Robotic Crack Detection (ACFM)

About ACFM Technology

What Is ACFM?
ACFM is an electromagnetic technique for detecting and sizing flaws breaking the inspection surface of both ferrous and non-ferrous metals and alloys. ACFM is an acronym for alternating current field measurement and was developed during the 1980’s from the alternating current potential drop (ACPD) technique. The initial theoretical work was undertaken at University College London but since then the development and marketing of practical instruments and probes has been carried out by TSC Inspection Systems located in the UK.

ACFM’s conventional application is for the detection and characterization of fatigue cracks in and around welded joints but is increasingly used to detect a variety of surface breaking defects.

Since 1991 ACFM has been used routinely for the inspection of underwater structures all over the world.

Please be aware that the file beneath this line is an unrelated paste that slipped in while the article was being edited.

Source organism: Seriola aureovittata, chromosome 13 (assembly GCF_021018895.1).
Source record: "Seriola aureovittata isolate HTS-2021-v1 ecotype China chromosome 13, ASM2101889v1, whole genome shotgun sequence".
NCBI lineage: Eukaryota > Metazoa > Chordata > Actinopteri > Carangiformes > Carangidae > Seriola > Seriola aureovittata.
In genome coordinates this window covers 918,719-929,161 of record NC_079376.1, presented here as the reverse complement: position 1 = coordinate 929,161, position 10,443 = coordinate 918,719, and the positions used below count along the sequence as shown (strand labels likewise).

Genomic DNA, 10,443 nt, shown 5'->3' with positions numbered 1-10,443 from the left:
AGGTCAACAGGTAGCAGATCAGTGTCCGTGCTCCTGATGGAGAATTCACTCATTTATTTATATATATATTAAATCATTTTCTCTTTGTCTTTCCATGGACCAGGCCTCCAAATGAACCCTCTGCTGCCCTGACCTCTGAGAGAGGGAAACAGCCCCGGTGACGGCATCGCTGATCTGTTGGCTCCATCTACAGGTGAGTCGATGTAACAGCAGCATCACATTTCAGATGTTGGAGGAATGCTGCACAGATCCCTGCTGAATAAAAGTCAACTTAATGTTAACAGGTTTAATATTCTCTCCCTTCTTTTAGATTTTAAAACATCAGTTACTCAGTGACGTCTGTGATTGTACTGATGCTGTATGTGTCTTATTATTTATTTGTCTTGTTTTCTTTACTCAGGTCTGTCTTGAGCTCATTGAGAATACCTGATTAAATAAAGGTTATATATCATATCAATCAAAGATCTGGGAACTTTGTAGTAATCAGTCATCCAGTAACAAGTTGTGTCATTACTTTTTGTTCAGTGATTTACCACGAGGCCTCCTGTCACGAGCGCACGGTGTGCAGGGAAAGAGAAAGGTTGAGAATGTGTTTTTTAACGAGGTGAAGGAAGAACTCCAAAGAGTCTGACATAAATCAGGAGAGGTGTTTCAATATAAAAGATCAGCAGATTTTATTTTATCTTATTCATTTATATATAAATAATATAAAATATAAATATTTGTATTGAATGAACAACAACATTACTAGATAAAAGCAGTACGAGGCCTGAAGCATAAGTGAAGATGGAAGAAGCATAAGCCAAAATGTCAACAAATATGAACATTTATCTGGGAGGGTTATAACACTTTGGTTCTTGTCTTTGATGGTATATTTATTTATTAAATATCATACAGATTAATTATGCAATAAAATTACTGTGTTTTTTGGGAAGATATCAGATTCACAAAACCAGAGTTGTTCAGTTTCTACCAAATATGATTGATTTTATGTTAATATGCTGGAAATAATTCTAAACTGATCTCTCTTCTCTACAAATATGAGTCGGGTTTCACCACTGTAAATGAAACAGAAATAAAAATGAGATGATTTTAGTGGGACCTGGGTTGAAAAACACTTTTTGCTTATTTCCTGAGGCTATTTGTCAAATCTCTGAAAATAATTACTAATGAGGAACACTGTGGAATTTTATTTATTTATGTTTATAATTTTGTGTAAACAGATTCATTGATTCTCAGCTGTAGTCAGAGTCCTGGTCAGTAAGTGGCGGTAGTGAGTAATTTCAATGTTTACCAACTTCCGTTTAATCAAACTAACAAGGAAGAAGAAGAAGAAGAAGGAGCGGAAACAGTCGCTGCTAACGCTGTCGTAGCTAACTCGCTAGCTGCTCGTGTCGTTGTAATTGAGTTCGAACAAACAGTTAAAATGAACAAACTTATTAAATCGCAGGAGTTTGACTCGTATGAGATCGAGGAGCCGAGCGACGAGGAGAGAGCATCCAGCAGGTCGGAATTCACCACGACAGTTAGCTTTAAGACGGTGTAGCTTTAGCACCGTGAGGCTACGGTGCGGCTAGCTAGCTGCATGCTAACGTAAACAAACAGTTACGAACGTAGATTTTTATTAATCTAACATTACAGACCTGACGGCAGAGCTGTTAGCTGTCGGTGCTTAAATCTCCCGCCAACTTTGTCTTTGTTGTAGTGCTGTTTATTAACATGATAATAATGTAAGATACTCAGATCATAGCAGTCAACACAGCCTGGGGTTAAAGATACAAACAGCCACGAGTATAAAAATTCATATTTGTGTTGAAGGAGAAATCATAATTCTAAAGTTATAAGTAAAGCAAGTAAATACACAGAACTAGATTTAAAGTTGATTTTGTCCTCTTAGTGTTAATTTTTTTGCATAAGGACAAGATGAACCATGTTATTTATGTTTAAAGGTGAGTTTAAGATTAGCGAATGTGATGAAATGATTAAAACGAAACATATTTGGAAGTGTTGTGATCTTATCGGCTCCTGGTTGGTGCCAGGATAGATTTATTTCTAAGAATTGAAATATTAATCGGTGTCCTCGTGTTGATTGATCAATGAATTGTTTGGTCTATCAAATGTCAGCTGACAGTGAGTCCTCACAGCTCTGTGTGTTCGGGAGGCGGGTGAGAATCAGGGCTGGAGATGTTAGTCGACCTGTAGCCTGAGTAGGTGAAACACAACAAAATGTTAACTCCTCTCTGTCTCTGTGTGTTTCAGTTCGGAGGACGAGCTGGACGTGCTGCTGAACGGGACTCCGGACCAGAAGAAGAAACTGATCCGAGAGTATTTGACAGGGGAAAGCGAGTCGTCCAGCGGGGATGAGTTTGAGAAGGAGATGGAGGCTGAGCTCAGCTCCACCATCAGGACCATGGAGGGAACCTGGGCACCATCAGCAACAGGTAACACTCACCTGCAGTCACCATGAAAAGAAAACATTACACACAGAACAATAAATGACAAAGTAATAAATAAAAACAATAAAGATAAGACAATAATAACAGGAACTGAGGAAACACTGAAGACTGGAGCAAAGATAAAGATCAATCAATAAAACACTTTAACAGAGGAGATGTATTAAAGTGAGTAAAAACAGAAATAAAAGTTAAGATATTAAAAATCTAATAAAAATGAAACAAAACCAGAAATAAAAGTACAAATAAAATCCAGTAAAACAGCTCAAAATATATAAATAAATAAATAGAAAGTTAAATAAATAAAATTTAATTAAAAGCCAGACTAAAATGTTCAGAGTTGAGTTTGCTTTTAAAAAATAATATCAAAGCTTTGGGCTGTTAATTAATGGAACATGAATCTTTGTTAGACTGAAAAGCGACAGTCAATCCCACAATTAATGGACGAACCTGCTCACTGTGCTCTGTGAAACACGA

ACFM is also being used in the petrochemical, nuclear, steel and railway industries, as well as research on civil engineering structures such as bridges and amusement rides.

Key features of the technique which lends itself to internal inspection of coke drums include its suitability for remote, robotic deployment and the ability to work on relatively dirty surfaces.

How Does ACFM Work?
ACFM operates using a hand held or remotely deployed probe which induces a locally uniform AC field into the test surface. This field flows in a thin skin on the surface of the material and is disturbed by the presence of surface breaking defects. These changes are detected by two sensors mounted in the probe which measure the magnetic field strength in two orthogonal directions. One sensor, termed the Bx sensor, measures the reduction in flux density around the center of the crack, which is predominantly caused by the defect’s depth. The other sensor, termed the Bz sensor, produces a response due to the curvature of the currents flowing around the ends of the defect. This sensor indicates the position of the defect ends and hence the surface length can be determined.

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